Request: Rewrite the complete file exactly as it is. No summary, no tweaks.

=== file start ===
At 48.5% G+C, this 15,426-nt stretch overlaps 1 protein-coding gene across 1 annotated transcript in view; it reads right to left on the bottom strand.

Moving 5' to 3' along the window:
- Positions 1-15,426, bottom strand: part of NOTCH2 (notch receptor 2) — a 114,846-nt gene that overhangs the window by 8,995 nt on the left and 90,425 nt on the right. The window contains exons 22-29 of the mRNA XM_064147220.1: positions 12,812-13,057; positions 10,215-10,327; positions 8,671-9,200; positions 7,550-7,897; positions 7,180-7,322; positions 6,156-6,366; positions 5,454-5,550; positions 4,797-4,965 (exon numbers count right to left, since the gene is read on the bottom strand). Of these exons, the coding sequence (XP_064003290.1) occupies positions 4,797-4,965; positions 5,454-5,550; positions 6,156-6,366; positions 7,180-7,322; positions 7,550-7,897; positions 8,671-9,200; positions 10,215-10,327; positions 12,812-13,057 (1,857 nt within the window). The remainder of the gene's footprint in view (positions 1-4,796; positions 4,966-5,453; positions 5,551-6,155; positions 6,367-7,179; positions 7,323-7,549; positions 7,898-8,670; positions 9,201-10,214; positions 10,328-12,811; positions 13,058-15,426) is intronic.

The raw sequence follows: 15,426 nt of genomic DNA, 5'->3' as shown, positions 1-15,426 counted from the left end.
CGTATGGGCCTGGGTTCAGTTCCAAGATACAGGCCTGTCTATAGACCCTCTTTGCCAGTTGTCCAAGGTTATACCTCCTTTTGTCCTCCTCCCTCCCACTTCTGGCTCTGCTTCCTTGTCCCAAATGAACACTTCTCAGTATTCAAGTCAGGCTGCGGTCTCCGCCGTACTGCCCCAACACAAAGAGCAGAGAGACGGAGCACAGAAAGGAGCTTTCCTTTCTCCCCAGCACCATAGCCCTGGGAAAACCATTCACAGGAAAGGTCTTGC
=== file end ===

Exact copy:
At 48.5% G+C, this 15,426-nt stretch overlaps 1 protein-coding gene across 1 annotated transcript in view; it reads right to left on the bottom strand.

Moving 5' to 3' along the window:
- Positions 1-15,426, bottom strand: part of NOTCH2 (notch receptor 2) — a 114,846-nt gene that overhangs the window by 8,995 nt on the left and 90,425 nt on the right. The window contains exons 22-29 of the mRNA XM_064147220.1: positions 12,812-13,057; positions 10,215-10,327; positions 8,671-9,200; positions 7,550-7,897; positions 7,180-7,322; positions 6,156-6,366; positions 5,454-5,550; positions 4,797-4,965 (exon numbers count right to left, since the gene is read on the bottom strand). Of these exons, the coding sequence (XP_064003290.1) occupies positions 4,797-4,965; positions 5,454-5,550; positions 6,156-6,366; positions 7,180-7,322; positions 7,550-7,897; positions 8,671-9,200; positions 10,215-10,327; positions 12,812-13,057 (1,857 nt within the window). The remainder of the gene's footprint in view (positions 1-4,796; positions 4,966-5,453; positions 5,551-6,155; positions 6,367-7,179; positions 7,323-7,549; positions 7,898-8,670; positions 9,201-10,214; positions 10,328-12,811; positions 13,058-15,426) is intronic.

The raw sequence follows: 15,426 nt of genomic DNA, 5'->3' as shown, positions 1-15,426 counted from the left end.
CGTATGGGCCTGGGTTCAGTTCCAAGATACAGGCCTGTCTATAGACCCTCTTTGCCAGTTGTCCAAGGTTATACCTCCTTTTGTCCTCCTCCCTCCCACTTCTGGCTCTGCTTCCTTGTCCCAAATGAACACTTCTCAGTATTCAAGTCAGGCTGCGGTCTCCGCCGTACTGCCCCAACACAAAGAGCAGAGAGACGGAGCACAGAAAGGAGCTTTCCTTTCTCCCCAGCACCATAGCCCTGGGAAAACCATTCACAGGAAAGGTCTTGC